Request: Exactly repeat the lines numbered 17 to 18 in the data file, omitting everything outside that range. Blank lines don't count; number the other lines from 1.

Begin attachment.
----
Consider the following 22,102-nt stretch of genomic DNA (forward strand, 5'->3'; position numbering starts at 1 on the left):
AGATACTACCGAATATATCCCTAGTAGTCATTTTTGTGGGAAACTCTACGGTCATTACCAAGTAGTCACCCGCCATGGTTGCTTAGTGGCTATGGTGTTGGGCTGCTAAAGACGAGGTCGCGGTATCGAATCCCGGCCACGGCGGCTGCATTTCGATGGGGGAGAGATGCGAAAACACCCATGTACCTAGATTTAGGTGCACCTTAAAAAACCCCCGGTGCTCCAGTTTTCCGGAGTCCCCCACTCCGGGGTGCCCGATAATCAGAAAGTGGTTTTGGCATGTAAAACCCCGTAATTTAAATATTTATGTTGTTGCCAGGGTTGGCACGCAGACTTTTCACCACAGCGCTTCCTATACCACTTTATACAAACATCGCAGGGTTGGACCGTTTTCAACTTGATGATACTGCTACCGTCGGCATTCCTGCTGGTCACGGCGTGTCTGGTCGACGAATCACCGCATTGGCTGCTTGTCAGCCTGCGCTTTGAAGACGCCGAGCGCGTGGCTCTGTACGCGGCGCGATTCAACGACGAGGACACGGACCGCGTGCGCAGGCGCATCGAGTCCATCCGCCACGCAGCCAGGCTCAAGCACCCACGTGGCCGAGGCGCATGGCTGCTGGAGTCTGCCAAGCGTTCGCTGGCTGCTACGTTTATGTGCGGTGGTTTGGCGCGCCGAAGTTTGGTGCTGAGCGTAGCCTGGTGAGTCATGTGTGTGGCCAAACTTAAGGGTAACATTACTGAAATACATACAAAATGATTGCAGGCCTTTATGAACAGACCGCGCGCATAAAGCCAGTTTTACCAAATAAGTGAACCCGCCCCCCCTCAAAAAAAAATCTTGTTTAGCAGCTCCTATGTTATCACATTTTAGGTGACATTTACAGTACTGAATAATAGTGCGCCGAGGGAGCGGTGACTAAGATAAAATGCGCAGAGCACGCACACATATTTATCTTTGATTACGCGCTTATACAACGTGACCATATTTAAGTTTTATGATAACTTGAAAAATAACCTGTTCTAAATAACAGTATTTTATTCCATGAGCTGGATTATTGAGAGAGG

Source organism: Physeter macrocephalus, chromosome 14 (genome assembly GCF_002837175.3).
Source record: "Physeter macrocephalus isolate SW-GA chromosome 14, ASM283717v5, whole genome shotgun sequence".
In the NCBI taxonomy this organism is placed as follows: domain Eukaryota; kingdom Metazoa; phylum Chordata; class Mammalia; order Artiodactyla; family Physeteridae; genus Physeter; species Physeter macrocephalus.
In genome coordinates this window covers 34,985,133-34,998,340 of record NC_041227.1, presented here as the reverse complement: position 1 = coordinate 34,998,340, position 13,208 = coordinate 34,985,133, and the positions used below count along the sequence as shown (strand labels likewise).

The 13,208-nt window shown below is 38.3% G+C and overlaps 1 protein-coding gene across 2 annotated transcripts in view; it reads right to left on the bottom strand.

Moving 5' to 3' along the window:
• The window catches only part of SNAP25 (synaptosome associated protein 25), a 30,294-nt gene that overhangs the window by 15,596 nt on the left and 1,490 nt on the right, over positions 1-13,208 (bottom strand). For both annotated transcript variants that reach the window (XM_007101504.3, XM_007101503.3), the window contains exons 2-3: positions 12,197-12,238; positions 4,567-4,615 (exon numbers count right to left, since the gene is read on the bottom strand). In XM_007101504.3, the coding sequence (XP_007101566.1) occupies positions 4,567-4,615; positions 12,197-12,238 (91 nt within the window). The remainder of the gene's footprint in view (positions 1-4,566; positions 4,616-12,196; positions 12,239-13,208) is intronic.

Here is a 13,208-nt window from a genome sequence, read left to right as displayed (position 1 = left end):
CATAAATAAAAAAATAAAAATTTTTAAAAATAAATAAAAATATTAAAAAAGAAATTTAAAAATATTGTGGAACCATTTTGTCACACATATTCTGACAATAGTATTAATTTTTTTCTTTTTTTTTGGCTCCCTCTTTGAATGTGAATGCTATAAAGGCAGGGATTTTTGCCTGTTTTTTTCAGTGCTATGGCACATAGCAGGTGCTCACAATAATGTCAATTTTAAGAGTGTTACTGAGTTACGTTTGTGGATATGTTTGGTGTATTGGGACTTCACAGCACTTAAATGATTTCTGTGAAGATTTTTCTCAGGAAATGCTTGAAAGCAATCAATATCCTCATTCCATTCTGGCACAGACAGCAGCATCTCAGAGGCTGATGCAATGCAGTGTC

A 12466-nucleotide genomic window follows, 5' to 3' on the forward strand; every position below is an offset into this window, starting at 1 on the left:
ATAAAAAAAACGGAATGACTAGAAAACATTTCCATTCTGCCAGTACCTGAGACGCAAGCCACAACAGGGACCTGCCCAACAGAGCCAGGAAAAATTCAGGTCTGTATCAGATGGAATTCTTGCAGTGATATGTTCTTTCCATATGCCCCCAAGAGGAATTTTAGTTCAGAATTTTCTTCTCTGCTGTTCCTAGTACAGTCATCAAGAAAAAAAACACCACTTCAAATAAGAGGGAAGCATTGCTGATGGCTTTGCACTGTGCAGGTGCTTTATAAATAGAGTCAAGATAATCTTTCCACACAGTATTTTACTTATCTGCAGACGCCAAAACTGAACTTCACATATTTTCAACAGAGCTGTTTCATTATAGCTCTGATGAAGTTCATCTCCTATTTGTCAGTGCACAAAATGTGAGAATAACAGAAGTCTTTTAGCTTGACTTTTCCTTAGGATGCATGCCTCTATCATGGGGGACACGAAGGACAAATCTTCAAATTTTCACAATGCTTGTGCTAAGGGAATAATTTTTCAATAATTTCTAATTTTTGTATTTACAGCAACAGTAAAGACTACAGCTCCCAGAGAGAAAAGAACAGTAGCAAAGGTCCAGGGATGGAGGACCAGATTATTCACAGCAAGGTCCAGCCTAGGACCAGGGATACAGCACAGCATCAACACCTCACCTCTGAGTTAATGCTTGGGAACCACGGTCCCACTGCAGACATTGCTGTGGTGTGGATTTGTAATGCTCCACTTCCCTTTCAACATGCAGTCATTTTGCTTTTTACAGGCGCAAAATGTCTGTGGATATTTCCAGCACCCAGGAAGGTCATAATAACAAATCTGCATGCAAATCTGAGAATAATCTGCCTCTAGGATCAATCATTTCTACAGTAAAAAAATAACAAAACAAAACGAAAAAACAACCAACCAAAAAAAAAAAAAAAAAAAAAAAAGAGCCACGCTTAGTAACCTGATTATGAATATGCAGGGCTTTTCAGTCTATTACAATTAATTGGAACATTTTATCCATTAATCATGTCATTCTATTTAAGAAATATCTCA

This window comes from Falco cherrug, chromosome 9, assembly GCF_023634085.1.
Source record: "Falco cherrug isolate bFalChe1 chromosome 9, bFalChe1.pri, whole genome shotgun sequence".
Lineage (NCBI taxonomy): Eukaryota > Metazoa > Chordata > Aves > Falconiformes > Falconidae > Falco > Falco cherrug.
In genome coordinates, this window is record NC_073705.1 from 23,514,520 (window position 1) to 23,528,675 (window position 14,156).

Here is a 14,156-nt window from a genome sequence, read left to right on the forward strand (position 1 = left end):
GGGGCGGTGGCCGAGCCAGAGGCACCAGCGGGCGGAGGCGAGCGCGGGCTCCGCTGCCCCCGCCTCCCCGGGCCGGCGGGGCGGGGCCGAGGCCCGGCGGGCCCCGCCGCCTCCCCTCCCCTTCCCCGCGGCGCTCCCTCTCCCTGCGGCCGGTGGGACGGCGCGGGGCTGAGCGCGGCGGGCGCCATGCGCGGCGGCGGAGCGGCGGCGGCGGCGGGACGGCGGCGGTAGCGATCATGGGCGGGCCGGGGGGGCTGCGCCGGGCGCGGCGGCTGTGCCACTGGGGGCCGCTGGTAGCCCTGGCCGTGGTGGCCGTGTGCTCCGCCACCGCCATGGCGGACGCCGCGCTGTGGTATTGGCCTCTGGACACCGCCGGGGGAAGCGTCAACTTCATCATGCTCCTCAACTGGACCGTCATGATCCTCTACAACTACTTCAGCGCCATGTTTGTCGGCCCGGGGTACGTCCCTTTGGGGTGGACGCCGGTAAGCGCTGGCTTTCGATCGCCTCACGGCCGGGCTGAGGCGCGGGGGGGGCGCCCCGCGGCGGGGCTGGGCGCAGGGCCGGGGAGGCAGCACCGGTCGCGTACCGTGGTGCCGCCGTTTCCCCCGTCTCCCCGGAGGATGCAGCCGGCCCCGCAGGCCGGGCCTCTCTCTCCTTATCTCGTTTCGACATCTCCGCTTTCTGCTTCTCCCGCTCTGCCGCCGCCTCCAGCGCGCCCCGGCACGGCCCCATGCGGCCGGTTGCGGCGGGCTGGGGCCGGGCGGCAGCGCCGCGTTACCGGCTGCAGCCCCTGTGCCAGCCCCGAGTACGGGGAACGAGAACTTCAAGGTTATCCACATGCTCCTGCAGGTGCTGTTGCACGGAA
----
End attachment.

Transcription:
In genome coordinates, this window is record NC_073705.1 from 23,514,520 (window position 1) to 23,528,675 (window position 14,156).

Here is a 14,156-nt window from a genome sequence, read left to right on the forward strand (position 1 = left end):